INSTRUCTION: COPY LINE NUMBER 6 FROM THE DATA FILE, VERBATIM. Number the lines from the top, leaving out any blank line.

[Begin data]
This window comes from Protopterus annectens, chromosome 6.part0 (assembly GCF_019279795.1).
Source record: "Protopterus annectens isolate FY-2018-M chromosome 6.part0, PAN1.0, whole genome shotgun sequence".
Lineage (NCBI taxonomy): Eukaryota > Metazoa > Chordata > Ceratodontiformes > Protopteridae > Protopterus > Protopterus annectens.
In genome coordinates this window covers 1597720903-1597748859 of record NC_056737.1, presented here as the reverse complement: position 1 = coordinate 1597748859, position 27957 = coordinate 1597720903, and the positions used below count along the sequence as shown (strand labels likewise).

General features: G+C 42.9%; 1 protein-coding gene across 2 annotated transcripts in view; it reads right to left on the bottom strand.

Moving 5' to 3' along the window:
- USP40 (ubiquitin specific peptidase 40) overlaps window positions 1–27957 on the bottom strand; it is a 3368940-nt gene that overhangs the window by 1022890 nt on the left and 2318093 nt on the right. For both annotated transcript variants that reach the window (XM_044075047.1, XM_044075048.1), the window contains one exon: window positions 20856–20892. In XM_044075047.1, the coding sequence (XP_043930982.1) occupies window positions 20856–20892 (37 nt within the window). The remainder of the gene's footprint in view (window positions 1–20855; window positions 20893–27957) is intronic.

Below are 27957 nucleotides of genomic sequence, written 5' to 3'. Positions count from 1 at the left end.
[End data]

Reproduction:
Moving 5' to 3' along the window: